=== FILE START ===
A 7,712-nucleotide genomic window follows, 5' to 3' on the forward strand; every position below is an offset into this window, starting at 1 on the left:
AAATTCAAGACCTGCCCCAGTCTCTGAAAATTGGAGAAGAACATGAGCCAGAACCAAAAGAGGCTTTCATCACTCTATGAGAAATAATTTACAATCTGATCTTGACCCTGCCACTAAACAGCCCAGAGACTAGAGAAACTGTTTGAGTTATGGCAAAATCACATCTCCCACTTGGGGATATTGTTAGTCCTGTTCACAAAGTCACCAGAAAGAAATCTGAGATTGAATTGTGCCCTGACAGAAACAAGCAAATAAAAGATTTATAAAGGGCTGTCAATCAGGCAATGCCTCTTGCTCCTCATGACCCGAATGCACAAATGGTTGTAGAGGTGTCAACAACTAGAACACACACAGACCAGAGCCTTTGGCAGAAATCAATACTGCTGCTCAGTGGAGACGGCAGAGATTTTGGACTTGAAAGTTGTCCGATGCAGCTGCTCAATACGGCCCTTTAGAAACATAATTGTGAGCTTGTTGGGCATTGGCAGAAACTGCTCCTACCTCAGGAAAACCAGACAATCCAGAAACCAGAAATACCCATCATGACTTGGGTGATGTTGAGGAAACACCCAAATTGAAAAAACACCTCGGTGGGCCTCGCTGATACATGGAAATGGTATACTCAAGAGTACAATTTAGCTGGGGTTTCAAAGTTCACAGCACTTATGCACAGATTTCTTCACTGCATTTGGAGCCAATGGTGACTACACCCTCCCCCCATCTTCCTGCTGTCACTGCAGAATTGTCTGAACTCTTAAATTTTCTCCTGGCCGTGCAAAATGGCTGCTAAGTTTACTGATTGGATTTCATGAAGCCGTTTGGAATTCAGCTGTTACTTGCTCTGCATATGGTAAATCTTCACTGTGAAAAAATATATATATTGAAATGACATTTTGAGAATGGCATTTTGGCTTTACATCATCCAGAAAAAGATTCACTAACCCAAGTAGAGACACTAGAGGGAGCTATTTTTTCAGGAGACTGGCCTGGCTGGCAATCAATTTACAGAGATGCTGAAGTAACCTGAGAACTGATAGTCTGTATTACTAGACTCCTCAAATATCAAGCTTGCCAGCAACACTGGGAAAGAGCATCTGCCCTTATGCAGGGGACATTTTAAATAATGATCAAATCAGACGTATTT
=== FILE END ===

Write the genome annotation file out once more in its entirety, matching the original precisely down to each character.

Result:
A 7,712-nucleotide genomic window follows, 5' to 3' on the forward strand; every position below is an offset into this window, starting at 1 on the left:
AAATTCAAGACCTGCCCCAGTCTCTGAAAATTGGAGAAGAACATGAGCCAGAACCAAAAGAGGCTTTCATCACTCTATGAGAAATAATTTACAATCTGATCTTGACCCTGCCACTAAACAGCCCAGAGACTAGAGAAACTGTTTGAGTTATGGCAAAATCACATCTCCCACTTGGGGATATTGTTAGTCCTGTTCACAAAGTCACCAGAAAGAAATCTGAGATTGAATTGTGCCCTGACAGAAACAAGCAAATAAAAGATTTATAAAGGGCTGTCAATCAGGCAATGCCTCTTGCTCCTCATGACCCGAATGCACAAATGGTTGTAGAGGTGTCAACAACTAGAACACACACAGACCAGAGCCTTTGGCAGAAATCAATACTGCTGCTCAGTGGAGACGGCAGAGATTTTGGACTTGAAAGTTGTCCGATGCAGCTGCTCAATACGGCCCTTTAGAAACATAATTGTGAGCTTGTTGGGCATTGGCAGAAACTGCTCCTACCTCAGGAAAACCAGACAATCCAGAAACCAGAAATACCCATCATGACTTGGGTGATGTTGAGGAAACACCCAAATTGAAAAAACACCTCGGTGGGCCTCGCTGATACATGGAAATGGTATACTCAAGAGTACAATTTAGCTGGGGTTTCAAAGTTCACAGCACTTATGCACAGATTTCTTCACTGCATTTGGAGCCAATGGTGACTACACCCTCCCCCCATCTTCCTGCTGTCACTGCAGAATTGTCTGAACTCTTAAATTTTCTCCTGGCCGTGCAAAATGGCTGCTAAGTTTACTGATTGGATTTCATGAAGCCGTTTGGAATTCAGCTGTTACTTGCTCTGCATATGGTAAATCTTCACTGTGAAAAAATATATATATTGAAATGACATTTTGAGAATGGCATTTTGGCTTTACATCATCCAGAAAAAGATTCACTAACCCAAGTAGAGACACTAGAGGGAGCTATTTTTTCAGGAGACTGGCCTGGCTGGCAATCAATTTACAGAGATGCTGAAGTAACCTGAGAACTGATAGTCTGTATTACTAGACTCCTCAAATATCAAGCTTGCCAGCAACACTGGGAAAGAGCATCTGCCCTTATGCAGGGGACATTTTAAATAATGATCAAATCAGACGTATTT